Change is almost here, perhaps. A new reform proposal pushed by Senate Foreign Relations Committee chair John Kerry (D-MA) aims to deliver a much-anticipated overhaul of U.S. foreign assistance programs. But questions remain.
The Foreign Assistance Revitalization and Accountability Act sets out with the noble goal to strengthen the capacity, transparency, and accountability of U.S. foreign assistance while responding to new challenges of the 21st century, according to the bill’s text.
This proposal comes on the heels of similar legislation introduced in the House of Representatives by Rep. Howard Berman (D-CA).
Kerry, who has spoken about his desire to reform U.S. foreign assistance, co-sponsored his legislation with Sen. Richard G. Lugar (R-IN) and four other senators.
According to its authors, the proposal - if adopted - would:
• Restore strategic thinking to the U.S. Agency for International Development by reestablishing a bureau for policy and strategic planning.
• Strengthen the coordination of U.S. foreign aid in the field under the guidance of the USAID mission director.
• Increase accountability and transparency of U.S. foreign aid programs by establishing an independent Council on Research and Evaluation in the executive branch.
• Mandate a comprehensive review of all aspects of USAID’s human resources and establish a high-level task force to advice on critical personnel issues.
Some voices in the aid community have already welcomed the legislation.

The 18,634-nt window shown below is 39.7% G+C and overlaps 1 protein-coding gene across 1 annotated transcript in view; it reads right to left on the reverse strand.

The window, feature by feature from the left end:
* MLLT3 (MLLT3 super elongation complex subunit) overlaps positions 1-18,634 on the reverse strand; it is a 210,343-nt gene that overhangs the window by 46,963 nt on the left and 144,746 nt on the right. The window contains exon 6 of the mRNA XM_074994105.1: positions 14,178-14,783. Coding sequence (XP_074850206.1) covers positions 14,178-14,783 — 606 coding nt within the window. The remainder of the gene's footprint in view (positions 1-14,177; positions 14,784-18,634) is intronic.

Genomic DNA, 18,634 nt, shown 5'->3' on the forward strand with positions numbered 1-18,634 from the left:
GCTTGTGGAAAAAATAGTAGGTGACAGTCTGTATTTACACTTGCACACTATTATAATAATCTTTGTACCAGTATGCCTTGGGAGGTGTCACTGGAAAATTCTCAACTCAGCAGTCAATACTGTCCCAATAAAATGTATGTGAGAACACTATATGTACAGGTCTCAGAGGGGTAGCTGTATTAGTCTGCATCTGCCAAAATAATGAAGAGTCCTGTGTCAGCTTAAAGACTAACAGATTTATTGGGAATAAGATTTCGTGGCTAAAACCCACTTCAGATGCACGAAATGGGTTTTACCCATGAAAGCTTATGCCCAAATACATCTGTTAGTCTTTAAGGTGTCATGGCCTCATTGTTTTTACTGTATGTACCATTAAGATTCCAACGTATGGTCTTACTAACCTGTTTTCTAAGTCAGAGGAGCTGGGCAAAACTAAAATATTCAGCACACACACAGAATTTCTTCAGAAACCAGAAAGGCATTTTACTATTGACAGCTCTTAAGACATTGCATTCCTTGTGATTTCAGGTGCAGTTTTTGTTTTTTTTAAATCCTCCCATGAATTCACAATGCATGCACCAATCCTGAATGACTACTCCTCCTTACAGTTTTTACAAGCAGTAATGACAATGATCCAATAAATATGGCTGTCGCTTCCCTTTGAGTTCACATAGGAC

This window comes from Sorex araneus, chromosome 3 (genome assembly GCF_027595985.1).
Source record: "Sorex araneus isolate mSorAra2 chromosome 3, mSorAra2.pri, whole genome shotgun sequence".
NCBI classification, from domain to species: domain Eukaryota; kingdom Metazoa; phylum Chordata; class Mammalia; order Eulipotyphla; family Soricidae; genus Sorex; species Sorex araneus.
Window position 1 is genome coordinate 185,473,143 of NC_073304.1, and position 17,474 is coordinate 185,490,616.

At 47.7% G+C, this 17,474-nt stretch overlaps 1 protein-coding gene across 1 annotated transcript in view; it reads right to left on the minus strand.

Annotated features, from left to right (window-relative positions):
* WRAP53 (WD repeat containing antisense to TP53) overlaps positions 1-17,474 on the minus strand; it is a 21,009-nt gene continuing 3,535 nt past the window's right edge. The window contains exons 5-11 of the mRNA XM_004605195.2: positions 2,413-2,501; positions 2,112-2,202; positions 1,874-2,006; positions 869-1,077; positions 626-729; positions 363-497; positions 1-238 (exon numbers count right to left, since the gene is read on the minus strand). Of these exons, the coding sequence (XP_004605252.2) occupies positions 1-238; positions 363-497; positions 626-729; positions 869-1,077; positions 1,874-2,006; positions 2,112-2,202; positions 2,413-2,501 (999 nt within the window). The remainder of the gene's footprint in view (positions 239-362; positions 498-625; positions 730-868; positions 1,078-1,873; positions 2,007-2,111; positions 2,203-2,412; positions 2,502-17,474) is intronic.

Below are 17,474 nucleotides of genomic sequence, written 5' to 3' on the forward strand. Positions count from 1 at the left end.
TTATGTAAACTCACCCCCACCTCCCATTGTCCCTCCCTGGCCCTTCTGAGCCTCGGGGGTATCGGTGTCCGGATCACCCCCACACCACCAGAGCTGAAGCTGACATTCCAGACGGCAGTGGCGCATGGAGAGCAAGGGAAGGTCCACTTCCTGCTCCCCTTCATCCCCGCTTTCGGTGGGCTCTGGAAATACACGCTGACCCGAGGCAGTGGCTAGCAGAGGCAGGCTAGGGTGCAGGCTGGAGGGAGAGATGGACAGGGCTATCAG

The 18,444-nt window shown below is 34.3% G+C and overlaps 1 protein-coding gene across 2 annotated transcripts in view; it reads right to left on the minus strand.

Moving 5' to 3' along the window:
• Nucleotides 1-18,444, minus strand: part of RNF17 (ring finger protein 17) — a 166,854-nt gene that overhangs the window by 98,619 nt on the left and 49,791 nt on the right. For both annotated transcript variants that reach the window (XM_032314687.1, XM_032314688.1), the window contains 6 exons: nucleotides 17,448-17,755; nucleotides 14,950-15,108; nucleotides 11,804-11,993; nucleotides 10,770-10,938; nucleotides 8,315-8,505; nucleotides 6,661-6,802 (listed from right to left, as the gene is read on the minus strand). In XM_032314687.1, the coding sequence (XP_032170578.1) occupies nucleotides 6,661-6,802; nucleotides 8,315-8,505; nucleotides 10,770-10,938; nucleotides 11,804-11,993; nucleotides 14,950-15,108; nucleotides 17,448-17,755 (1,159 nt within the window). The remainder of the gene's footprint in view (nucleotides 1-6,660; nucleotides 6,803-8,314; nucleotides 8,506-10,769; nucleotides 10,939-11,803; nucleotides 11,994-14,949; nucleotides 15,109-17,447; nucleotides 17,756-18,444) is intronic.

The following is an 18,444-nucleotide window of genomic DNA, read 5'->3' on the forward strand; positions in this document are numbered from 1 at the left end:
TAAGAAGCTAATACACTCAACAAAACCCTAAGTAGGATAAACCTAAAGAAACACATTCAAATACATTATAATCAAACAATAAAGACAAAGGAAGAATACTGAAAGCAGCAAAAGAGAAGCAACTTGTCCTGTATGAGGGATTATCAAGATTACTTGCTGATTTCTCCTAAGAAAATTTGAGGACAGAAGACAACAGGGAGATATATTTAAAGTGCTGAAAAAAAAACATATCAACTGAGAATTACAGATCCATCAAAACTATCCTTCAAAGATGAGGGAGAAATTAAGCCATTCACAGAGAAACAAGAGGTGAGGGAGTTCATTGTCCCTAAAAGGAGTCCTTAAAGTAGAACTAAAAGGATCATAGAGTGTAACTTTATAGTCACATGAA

“Rebuilding USAID is critical to effective delivery of U.S. foreign assistance to fight poverty - which is recognized as key to America’s strategic and security interests,” said Raymond C. Offenheiser, president of Oxfam America. “We are working hard to build momentum to get reform passed this year.”
Oxfam has been a prime advocate for major U.S. aid reform.
Kerry’s proposal also comes on the heels of comments by the current U.S. Sectary of State, Hillary Clinton, that the status of development aid must be elevated to stand alongside diplomacy and defense. To revamp the first two, both the Department of State and USAID are undergoing a strategic evaluation dubbed the “Quadrennial Review of Diplomacy and Development.”
At this point it is unclear how the newly introduced Senate proposal will affect the much debated ”F process” that brought USAID under greater control of the State Department.
Any reform would most likely be implemented by a yet-to-be-named USAID administrator. Intense speculation has focused on Paul Farmer, a Harvard professor and global health innovator, as the next USAID chief. Farmer, who co-founded Partners in Health, is also a constituent of Kerry.
Currently, the Foreign Assistance Act of 1961 is the core law that governs USAID; it has been criticized by some aid groups as being grossly antiquated for modern development work.